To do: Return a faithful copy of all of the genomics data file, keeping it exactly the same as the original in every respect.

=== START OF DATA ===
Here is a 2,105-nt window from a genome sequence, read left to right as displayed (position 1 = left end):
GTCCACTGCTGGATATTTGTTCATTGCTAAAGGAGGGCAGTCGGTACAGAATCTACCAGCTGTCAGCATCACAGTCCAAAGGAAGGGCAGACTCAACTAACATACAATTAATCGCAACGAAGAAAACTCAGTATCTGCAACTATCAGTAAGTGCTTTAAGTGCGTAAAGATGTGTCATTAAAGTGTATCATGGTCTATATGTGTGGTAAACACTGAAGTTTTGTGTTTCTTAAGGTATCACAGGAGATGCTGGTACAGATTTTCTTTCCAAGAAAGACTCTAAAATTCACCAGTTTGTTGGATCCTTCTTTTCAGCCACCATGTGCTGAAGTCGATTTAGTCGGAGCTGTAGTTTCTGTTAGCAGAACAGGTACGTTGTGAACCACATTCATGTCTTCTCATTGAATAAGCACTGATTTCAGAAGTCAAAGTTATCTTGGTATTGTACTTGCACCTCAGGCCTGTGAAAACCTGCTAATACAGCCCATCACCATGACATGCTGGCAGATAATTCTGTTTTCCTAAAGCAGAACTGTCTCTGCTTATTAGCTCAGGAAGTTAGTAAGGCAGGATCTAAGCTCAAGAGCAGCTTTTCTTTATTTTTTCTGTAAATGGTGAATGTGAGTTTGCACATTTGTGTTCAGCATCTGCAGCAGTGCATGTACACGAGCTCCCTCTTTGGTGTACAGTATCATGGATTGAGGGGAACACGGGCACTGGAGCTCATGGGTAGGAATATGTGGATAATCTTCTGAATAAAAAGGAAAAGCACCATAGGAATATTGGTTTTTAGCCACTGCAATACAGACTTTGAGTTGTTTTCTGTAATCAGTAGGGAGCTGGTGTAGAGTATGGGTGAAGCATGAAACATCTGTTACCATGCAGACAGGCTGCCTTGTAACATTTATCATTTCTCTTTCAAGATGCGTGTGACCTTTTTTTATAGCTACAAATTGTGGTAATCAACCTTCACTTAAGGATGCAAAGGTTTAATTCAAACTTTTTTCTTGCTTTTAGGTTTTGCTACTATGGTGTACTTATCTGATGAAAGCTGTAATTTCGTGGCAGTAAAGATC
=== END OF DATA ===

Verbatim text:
Here is a 2,105-nt window from a genome sequence, read left to right as displayed (position 1 = left end):
GTCCACTGCTGGATATTTGTTCATTGCTAAAGGAGGGCAGTCGGTACAGAATCTACCAGCTGTCAGCATCACAGTCCAAAGGAAGGGCAGACTCAACTAACATACAATTAATCGCAACGAAGAAAACTCAGTATCTGCAACTATCAGTAAGTGCTTTAAGTGCGTAAAGATGTGTCATTAAAGTGTATCATGGTCTATATGTGTGGTAAACACTGAAGTTTTGTGTTTCTTAAGGTATCACAGGAGATGCTGGTACAGATTTTCTTTCCAAGAAAGACTCTAAAATTCACCAGTTTGTTGGATCCTTCTTTTCAGCCACCATGTGCTGAAGTCGATTTAGTCGGAGCTGTAGTTTCTGTTAGCAGAACAGGTACGTTGTGAACCACATTCATGTCTTCTCATTGAATAAGCACTGATTTCAGAAGTCAAAGTTATCTTGGTATTGTACTTGCACCTCAGGCCTGTGAAAACCTGCTAATACAGCCCATCACCATGACATGCTGGCAGATAATTCTGTTTTCCTAAAGCAGAACTGTCTCTGCTTATTAGCTCAGGAAGTTAGTAAGGCAGGATCTAAGCTCAAGAGCAGCTTTTCTTTATTTTTTCTGTAAATGGTGAATGTGAGTTTGCACATTTGTGTTCAGCATCTGCAGCAGTGCATGTACACGAGCTCCCTCTTTGGTGTACAGTATCATGGATTGAGGGGAACACGGGCACTGGAGCTCATGGGTAGGAATATGTGGATAATCTTCTGAATAAAAAGGAAAAGCACCATAGGAATATTGGTTTTTAGCCACTGCAATACAGACTTTGAGTTGTTTTCTGTAATCAGTAGGGAGCTGGTGTAGAGTATGGGTGAAGCATGAAACATCTGTTACCATGCAGACAGGCTGCCTTGTAACATTTATCATTTCTCTTTCAAGATGCGTGTGACCTTTTTTTATAGCTACAAATTGTGGTAATCAACCTTCACTTAAGGATGCAAAGGTTTAATTCAAACTTTTTTCTTGCTTTTAGGTTTTGCTACTATGGTGTACTTATCTGATGAAAGCTGTAATTTCGTGGCAGTAAAGATC